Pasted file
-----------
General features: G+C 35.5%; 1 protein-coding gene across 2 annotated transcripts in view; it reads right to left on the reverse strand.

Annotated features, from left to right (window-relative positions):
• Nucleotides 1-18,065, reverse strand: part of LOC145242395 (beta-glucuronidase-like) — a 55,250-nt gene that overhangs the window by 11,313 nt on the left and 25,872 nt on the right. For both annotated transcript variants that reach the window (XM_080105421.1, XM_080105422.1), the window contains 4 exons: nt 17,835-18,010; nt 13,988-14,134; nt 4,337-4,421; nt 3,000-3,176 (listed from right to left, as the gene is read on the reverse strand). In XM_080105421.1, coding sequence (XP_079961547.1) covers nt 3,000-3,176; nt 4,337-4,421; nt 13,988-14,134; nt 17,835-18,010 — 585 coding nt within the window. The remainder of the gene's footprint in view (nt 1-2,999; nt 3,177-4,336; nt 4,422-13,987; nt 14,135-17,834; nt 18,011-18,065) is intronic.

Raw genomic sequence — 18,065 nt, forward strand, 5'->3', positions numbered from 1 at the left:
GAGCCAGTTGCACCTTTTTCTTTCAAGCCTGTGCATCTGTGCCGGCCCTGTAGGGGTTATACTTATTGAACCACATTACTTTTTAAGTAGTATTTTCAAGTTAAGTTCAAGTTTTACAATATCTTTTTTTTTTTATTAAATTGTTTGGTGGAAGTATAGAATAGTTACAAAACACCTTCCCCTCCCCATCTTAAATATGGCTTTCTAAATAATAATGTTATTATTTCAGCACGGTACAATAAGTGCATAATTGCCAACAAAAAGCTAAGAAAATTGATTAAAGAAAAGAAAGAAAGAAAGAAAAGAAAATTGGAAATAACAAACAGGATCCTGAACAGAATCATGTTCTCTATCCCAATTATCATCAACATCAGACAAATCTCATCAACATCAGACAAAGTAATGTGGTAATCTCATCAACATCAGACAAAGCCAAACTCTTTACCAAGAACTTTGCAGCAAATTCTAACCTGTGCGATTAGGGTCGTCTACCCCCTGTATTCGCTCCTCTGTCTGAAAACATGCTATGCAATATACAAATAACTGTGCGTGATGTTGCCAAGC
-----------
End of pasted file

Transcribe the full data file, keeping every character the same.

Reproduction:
General features: G+C 35.5%; 1 protein-coding gene across 2 annotated transcripts in view; it reads right to left on the reverse strand.

Annotated features, from left to right (window-relative positions):
• Nucleotides 1-18,065, reverse strand: part of LOC145242395 (beta-glucuronidase-like) — a 55,250-nt gene that overhangs the window by 11,313 nt on the left and 25,872 nt on the right. For both annotated transcript variants that reach the window (XM_080105421.1, XM_080105422.1), the window contains 4 exons: nt 17,835-18,010; nt 13,988-14,134; nt 4,337-4,421; nt 3,000-3,176 (listed from right to left, as the gene is read on the reverse strand). In XM_080105421.1, coding sequence (XP_079961547.1) covers nt 3,000-3,176; nt 4,337-4,421; nt 13,988-14,134; nt 17,835-18,010 — 585 coding nt within the window. The remainder of the gene's footprint in view (nt 1-2,999; nt 3,177-4,336; nt 4,422-13,987; nt 14,135-17,834; nt 18,011-18,065) is intronic.

Raw genomic sequence — 18,065 nt, forward strand, 5'->3', positions numbered from 1 at the left:
GAGCCAGTTGCACCTTTTTCTTTCAAGCCTGTGCATCTGTGCCGGCCCTGTAGGGGTTATACTTATTGAACCACATTACTTTTTAAGTAGTATTTTCAAGTTAAGTTCAAGTTTTACAATATCTTTTTTTTTTTATTAAATTGTTTGGTGGAAGTATAGAATAGTTACAAAACACCTTCCCCTCCCCATCTTAAATATGGCTTTCTAAATAATAATGTTATTATTTCAGCACGGTACAATAAGTGCATAATTGCCAACAAAAAGCTAAGAAAATTGATTAAAGAAAAGAAAGAAAGAAAGAAAAGAAAATTGGAAATAACAAACAGGATCCTGAACAGAATCATGTTCTCTATCCCAATTATCATCAACATCAGACAAATCTCATCAACATCAGACAAAGTAATGTGGTAATCTCATCAACATCAGACAAAGCCAAACTCTTTACCAAGAACTTTGCAGCAAATTCTAACCTGTGCGATTAGGGTCGTCTACCCCCTGTATTCGCTCCTCTGTCTGAAAACATGCTATGCAATATACAAATAACTGTGCGTGATGTTGCCAAGC